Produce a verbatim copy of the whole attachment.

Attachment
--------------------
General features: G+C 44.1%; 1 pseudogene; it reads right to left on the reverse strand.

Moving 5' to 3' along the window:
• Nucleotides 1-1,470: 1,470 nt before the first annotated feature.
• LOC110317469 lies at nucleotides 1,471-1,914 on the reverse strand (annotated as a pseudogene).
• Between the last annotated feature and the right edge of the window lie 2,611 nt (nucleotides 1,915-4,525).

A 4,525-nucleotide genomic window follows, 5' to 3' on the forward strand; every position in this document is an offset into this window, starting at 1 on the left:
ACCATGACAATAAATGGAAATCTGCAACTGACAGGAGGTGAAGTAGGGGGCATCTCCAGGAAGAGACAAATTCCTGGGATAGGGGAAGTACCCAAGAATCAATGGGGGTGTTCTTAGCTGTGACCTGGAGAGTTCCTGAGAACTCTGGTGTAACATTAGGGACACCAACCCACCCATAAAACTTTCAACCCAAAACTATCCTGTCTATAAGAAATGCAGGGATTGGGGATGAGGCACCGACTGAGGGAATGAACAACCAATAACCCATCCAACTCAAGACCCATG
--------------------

General features: G+C 44.1%; 1 pseudogene; it reads right to left on the reverse strand.

Moving 5' to 3' along the window:
• Nucleotides 1-1,470: 1,470 nt before the first annotated feature.
• LOC110317469 lies at nucleotides 1,471-1,914 on the reverse strand (annotated as a pseudogene).
• Between the last annotated feature and the right edge of the window lie 2,611 nt (nucleotides 1,915-4,525).

A 4,525-nucleotide genomic window follows, 5' to 3' on the forward strand; every position in this document is an offset into this window, starting at 1 on the left:
ACCATGACAATAAATGGAAATCTGCAACTGACAGGAGGTGAAGTAGGGGGCATCTCCAGGAAGAGACAAATTCCTGGGATAGGGGAAGTACCCAAGAATCAATGGGGGTGTTCTTAGCTGTGACCTGGAGAGTTCCTGAGAACTCTGGTGTAACATTAGGGACACCAACCCACCCATAAAACTTTCAACCCAAAACTATCCTGTCTATAAGAAATGCAGGGATTGGGGATGAGGCACCGACTGAGGGAATGAACAACCAATAACCCATCCAACTCAAGACCCATG